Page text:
ARLINGTON, Va. – As the COVID-19 and economic crises continue to hammer rural America, National Rural Electric Cooperative Association (NRECA) CEO Jim Matheson today urged Congress to pass legislation to provide a much-needed boost to rural communities.
The Flexible Financing for Rural America Act would allow electric cooperatives to refinance USDA Rural Utilities Service (RUS) loans at lower interest rates, saving co-ops and their consumers as much as $10 billion. This bipartisan legislation was reintroduced today in the Senate, with House introduction expected to follow swiftly. Matheson thanked the bills’ sponsors, Sens. Tina Smith, D-Minn., John Hoeven, R-N.D., Kyrsten Sinema, D-Ariz., and John Boozman, R-Ark., and Reps. Tom O’Halleran, D-Ariz., and Vicky Hartzler, R-Mo., for championing the bill in this session of Congress. The bill was supported by 150 members of Congress a year ago. This year’s bill could be included in another round of COVID-19 relief.
“Many electric co-ops and their consumers are hurting as COVID-19 continues to bring health and financial hardships to rural communities,” said Matheson. “Congress can provide substantial relief to millions of electric co-op members simply by letting co-ops do what other businesses already can—refinance their debt at today’s low interest rates without a prepayment penalty. Every dollar co-ops save means more money in consumers’ pockets.”
RUS bill has strong bipartisan support
“Rural electric cooperatives are critical to economic success in small towns and rural areas across Minnesota,” said Sen. Smith. “We ought to support them so they can continue to boost our infrastructure, all while supporting jobs and improving Minnesotans’ quality of life. I successfully pushed to make rural electric cooperatives eligible for the Paycheck Protection Program during the pandemic. And my bipartisan RURAL Act was signed into law to fix a mistake in the 2017 tax law that put the tax-exempt status of cooperatives at risk if they received government grants to expand broadband or recover from a disaster. Now, I’m focused on making sure electric cooperatives are able to refinance their Rural Utilities Service debt at lower interest rates.”
“Our legislation provides the opportunity for electric and telecommunication cooperatives to refinance their Rural Utilities Service debt at current market rates without penalty,” said Sen. Hoeven. “This is about reinvesting in our rural communities, passing savings on to consumers and further supporting efforts to continue overcoming challenges from COVID-19. Families and businesses living and working in rural communities across North Dakota and the country depend on these cooperatives and the critical services they provide.”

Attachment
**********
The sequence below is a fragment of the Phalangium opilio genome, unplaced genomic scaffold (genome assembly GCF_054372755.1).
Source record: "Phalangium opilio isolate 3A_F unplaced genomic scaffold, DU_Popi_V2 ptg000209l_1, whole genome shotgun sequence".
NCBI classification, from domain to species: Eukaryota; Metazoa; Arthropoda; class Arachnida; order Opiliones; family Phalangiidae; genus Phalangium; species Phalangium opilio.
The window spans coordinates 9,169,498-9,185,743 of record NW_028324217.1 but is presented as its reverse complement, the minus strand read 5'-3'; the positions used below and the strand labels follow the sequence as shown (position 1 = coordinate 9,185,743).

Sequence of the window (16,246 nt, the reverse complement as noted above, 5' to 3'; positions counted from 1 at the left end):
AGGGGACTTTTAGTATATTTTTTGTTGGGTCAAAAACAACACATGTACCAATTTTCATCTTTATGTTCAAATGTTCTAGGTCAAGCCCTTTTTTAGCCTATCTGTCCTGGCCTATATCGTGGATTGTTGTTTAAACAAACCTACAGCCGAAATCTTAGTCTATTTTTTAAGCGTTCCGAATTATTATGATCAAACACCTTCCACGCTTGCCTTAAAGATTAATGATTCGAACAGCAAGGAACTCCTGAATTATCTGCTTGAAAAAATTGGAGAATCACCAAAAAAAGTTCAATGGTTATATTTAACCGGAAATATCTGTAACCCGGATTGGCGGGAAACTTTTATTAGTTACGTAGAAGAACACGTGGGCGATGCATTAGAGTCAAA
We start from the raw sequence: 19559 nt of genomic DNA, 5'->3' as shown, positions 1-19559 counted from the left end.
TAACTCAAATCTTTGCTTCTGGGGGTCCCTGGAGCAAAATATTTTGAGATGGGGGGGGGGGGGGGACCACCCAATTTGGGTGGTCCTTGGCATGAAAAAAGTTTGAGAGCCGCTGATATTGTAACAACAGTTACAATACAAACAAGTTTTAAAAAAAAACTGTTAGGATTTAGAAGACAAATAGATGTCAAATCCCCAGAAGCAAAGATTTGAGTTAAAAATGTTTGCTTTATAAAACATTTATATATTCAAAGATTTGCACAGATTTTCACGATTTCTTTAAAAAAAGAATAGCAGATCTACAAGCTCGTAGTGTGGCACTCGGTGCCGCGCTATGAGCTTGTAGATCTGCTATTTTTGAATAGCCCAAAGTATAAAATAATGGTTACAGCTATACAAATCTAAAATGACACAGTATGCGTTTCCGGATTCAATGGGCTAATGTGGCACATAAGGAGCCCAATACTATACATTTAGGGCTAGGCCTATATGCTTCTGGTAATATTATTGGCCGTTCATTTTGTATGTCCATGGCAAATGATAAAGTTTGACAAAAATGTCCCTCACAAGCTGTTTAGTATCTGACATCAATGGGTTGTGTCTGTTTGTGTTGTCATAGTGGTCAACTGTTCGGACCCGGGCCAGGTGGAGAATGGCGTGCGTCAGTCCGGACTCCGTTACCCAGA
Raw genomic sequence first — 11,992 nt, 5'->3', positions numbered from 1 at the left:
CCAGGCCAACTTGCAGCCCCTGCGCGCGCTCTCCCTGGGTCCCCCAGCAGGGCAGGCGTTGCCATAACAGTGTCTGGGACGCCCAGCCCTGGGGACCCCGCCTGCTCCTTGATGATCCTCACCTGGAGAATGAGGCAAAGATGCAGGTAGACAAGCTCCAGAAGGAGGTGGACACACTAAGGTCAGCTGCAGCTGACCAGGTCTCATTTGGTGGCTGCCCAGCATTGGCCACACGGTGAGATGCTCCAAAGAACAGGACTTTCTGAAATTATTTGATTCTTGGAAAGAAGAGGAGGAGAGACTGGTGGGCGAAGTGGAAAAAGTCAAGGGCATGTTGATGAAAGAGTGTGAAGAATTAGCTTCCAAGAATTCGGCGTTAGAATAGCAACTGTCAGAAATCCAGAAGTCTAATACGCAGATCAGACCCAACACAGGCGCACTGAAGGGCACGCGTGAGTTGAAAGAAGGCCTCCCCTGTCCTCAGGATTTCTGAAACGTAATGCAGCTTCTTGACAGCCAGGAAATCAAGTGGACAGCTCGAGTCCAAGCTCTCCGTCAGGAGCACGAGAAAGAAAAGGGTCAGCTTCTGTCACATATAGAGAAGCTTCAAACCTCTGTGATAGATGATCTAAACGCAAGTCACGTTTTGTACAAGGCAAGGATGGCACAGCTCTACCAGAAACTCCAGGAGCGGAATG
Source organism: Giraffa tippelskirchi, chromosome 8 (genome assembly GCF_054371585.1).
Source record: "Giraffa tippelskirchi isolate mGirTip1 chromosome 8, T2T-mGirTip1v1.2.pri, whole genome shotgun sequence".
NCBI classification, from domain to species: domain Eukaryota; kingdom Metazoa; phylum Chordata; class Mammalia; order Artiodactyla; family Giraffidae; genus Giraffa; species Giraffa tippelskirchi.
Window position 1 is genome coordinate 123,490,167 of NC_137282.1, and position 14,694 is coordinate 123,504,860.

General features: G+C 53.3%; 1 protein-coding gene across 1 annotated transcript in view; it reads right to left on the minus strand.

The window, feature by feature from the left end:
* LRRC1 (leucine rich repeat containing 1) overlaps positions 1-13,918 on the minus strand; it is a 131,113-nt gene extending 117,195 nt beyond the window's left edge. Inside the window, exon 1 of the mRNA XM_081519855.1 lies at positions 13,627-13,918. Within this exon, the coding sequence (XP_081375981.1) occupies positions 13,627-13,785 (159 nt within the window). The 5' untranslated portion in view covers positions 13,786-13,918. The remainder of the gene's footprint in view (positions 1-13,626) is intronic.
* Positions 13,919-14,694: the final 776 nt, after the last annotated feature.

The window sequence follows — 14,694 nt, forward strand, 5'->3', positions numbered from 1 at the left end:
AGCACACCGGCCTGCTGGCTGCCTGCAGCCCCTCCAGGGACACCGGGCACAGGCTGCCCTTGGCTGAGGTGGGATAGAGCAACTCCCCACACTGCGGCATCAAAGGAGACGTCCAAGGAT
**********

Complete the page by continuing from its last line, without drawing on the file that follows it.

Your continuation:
“Allowing rural utility providers to refinance Rural Utilities Service loans helps create jobs and ensures rural Arizona communities can continue accessing electric and broadband services during the coronavirus pandemic,” said Sen. Sinema.
“COVID-19’s impact has been felt intensely across rural America, and largely rural states like Arkansas have been hit particularly hard,” said Sen. Boozman. “Our bill gives rural electricity and broadband providers the flexibility to meet customers’ needs in these challenging economic times, while ensuring the communities they service have an opportunity to thrive when the pandemic is behind us.”
“It’s crucial that we address the needs of our long-overlooked rural communities, who too often encounter barriers in accessing quality, affordable utilities,” said Rep. O’Halleran. “Our Flexible Financing for Rural America Act will extend a lifeline to hundreds of electric cooperatives serving rural families and businesses.”
“In our ever-growing connected society, the need to expand rural broadband in Missouri and across America continues to be one of my top priorities in Congress,” Rep. Hartzler said. “Nearly 30 percent of rural Missourians still lack vital access to highspeed internet. The bipartisan Flexible Financing for Rural America Act will jumpstart these communities, allowing them the same essential telecommunications resources urban areas routinely enjoy in our digital age. I am proud to see strong support for our legislation and its potential benefits for Fourth District families, schools, farms, healthcare providers, and businesses.”
NRECA estimates that co-ops could realize a net savings of $10.1 billion from repricing $42 billion of direct and guaranteed RUS loans held by about 500 co-ops. An average co-op with typical RUS debt could save $2 million a year in interest payments at today’s interest rates.
The National Rural Electric Cooperative Association is the national trade association representing nearly 900 local electric cooperatives. From growing suburbs to remote farming communities, electric co-ops serve as engines of economic development for 42 million Americans across 56 percent of the nation’s landscape. As local businesses built by the consumers they serve, electric cooperatives have meaningful ties to rural America and invest $12 billion annually in their communities.